Dzong | The Fearful Symmetry of Bhutanese Architecture | 10.27
In a way, for me, there’s something long-reaching, far-running, back into my mind and memory for the spirit and personal connectedness that I’ve got with the nature and spirit of Bhutanese, and Himalayan, architecture; there’s something that’s right about it. And I’m not sure why. It’s like ravens — why, do they attract me? Why do these buildings fascinate me? It’s like the lightning bolt discovery, the first time seen — Potala, the grand fortress in Lhasa. White-washed, the most spectacular layering of weight and the power of gravity defying mass
I can’t answer that. But will ask my guide here, surely a very spiritual man. Tsewang Nidup — his site: www.bhutan-expeditions.com.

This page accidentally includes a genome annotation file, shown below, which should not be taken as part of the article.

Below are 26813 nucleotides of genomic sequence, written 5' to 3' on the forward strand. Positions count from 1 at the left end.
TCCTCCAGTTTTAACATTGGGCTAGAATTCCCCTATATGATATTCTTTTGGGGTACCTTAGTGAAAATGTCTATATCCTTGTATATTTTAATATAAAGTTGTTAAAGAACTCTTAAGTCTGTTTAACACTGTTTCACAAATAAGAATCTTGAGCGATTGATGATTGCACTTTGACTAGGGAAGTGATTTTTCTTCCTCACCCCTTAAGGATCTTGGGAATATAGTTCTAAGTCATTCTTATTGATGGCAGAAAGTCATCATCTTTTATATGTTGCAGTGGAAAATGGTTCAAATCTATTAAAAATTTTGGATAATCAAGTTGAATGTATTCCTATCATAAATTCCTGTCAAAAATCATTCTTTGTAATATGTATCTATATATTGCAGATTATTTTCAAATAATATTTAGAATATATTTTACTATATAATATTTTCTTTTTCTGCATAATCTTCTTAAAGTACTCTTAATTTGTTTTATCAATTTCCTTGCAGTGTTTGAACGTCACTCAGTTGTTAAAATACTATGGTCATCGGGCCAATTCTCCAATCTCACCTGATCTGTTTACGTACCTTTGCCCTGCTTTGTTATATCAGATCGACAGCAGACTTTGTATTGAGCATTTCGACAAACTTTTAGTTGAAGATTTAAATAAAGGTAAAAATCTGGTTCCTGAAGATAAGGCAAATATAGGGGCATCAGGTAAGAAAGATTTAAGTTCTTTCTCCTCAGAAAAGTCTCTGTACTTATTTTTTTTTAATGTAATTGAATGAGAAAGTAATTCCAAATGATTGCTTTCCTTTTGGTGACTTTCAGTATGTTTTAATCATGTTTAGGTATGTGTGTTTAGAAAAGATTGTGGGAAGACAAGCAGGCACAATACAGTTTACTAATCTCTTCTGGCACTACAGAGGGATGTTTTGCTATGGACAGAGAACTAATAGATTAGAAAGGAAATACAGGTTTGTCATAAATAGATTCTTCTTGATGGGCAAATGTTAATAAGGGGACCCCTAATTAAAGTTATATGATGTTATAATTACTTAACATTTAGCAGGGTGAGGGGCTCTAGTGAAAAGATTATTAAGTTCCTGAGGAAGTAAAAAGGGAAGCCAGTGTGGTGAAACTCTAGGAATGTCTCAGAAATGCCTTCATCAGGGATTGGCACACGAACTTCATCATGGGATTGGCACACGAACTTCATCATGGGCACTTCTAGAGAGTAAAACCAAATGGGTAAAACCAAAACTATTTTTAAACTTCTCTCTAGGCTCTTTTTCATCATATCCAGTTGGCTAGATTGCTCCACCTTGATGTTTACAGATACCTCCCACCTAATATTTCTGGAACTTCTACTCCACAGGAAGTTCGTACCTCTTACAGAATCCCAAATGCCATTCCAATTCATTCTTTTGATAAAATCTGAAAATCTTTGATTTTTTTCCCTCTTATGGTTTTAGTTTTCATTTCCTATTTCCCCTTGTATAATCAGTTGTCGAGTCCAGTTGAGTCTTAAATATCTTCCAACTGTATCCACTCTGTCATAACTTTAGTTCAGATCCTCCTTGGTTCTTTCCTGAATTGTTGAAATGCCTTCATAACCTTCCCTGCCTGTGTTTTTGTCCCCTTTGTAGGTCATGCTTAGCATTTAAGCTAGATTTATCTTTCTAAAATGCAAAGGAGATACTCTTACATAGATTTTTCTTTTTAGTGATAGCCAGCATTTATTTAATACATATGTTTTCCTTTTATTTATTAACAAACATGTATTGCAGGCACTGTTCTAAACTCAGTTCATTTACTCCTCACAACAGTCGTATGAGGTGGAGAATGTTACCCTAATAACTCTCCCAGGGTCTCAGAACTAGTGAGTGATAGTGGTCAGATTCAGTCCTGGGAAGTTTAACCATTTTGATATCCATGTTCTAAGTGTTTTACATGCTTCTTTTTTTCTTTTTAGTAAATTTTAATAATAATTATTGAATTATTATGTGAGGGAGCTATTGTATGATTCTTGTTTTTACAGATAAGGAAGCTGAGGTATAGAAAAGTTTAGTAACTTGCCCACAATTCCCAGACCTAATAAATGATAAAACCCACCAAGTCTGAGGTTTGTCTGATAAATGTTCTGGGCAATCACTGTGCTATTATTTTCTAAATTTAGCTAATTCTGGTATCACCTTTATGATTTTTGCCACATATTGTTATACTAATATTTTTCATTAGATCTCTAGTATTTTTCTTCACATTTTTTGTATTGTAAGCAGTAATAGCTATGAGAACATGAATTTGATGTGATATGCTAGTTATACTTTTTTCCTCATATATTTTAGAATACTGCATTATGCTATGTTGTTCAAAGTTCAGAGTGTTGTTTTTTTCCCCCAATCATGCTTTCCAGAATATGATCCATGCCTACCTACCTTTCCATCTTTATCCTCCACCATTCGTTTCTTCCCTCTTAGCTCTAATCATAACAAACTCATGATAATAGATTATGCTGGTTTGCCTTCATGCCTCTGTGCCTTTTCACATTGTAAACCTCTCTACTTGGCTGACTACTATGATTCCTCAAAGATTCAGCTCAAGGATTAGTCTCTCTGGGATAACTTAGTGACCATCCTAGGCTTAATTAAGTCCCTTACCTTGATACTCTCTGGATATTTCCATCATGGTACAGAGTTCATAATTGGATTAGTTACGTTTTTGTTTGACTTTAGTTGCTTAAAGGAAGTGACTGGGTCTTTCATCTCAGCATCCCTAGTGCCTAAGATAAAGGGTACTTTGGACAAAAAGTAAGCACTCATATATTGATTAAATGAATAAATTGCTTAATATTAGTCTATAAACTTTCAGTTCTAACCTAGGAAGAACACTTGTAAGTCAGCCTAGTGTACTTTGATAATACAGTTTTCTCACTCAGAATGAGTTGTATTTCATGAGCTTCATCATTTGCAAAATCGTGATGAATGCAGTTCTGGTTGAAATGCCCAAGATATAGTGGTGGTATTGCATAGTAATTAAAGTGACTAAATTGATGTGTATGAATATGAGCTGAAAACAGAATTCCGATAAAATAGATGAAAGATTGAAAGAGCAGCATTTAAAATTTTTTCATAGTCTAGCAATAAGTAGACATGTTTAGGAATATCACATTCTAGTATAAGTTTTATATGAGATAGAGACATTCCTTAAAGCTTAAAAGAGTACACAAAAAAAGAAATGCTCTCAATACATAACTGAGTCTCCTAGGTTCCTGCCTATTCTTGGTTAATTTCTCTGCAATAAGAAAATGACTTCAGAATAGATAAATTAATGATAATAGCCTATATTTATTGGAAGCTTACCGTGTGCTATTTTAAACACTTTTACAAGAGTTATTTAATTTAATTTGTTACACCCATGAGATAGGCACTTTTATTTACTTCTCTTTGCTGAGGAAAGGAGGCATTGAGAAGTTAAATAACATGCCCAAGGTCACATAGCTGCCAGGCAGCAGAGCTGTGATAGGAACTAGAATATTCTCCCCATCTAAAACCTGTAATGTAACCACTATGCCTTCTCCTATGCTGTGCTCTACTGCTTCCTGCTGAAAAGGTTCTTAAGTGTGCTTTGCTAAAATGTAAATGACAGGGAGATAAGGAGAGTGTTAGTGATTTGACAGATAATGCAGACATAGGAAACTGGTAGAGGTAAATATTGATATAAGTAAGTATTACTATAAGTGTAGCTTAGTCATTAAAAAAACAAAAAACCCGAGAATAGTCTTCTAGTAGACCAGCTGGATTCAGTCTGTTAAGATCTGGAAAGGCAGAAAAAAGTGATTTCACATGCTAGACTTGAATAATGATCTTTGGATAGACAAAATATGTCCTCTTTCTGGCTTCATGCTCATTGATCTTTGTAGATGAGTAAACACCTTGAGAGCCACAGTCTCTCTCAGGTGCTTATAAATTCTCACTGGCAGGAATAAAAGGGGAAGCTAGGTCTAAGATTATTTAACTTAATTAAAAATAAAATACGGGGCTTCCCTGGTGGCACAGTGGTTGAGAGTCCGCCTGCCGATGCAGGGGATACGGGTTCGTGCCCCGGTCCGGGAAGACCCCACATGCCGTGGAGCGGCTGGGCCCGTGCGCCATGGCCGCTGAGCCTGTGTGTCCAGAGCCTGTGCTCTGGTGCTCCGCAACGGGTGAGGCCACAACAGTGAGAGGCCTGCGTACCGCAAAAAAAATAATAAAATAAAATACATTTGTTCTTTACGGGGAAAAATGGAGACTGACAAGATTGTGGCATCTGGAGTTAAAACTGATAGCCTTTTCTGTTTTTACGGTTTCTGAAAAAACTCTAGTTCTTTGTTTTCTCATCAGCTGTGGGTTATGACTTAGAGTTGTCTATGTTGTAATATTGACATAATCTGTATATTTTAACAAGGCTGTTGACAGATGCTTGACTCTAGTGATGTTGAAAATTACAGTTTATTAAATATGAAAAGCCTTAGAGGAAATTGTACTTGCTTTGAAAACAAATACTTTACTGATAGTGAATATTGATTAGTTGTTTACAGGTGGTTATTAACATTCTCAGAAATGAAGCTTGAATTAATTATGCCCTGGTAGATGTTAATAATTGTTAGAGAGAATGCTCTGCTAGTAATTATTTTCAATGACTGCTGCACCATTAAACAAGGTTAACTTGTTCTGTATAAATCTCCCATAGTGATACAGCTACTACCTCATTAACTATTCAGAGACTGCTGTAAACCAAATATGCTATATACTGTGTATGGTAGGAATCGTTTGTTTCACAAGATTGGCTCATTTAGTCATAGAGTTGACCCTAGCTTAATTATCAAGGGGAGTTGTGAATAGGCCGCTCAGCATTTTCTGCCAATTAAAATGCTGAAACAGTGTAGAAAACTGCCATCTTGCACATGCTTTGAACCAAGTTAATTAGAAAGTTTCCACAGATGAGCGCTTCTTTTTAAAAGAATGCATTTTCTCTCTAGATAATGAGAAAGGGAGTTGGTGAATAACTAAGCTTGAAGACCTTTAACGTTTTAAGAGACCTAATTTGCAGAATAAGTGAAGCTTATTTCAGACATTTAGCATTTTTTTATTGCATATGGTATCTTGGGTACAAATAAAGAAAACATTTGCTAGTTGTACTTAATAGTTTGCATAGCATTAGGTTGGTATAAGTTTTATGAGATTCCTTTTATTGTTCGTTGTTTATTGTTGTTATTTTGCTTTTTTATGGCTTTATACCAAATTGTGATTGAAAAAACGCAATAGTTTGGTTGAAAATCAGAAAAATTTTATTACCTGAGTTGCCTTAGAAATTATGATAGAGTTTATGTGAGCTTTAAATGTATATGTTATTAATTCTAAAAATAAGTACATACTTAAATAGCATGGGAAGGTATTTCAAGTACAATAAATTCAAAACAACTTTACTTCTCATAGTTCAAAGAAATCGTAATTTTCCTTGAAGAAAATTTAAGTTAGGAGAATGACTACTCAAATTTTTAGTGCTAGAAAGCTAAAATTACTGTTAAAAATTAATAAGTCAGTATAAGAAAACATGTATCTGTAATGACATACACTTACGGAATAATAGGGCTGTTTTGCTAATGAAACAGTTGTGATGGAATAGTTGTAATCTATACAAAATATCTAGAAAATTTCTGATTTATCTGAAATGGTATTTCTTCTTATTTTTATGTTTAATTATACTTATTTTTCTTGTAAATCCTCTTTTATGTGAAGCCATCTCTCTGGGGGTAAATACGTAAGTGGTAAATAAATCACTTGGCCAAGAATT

I would venture that there’s something to the mimetic link to this architecture that harkens to the admiration of the design thinking of Frank Lloyd Wright, as well as the Greene Brothers of Pasadena. It’s the splaying of the wall line; it’s the spreading roof; it’s the detailing of the pillar and beam work; it’s the support structuring;Â it’s the carpentry joins; it’s the use of texture, light and color; it’s the way that people appear, standing next to it (small…)
It’s that and a great deal more that is unexplained, but compelling and magnetic, to my spirit — and has long been…
Here then, proof to majesty.
Feast and wonder…
What is the sense, finally, of fearful symmetry? The great scale of the places, the cant of majesty, implied in the character of those worlds, the size of the human, kind, found there, quiet and passing in the courtyards. Yet, in the end, the sheer vitality of the space and the context of the people there in — the large vessel, the containment. The massing of the administrative and politically inclined leaders and Dzong workers and the combinations of the monastery masses; it’s the combination of all these sentiments that’s remarkable.
Combined, there in.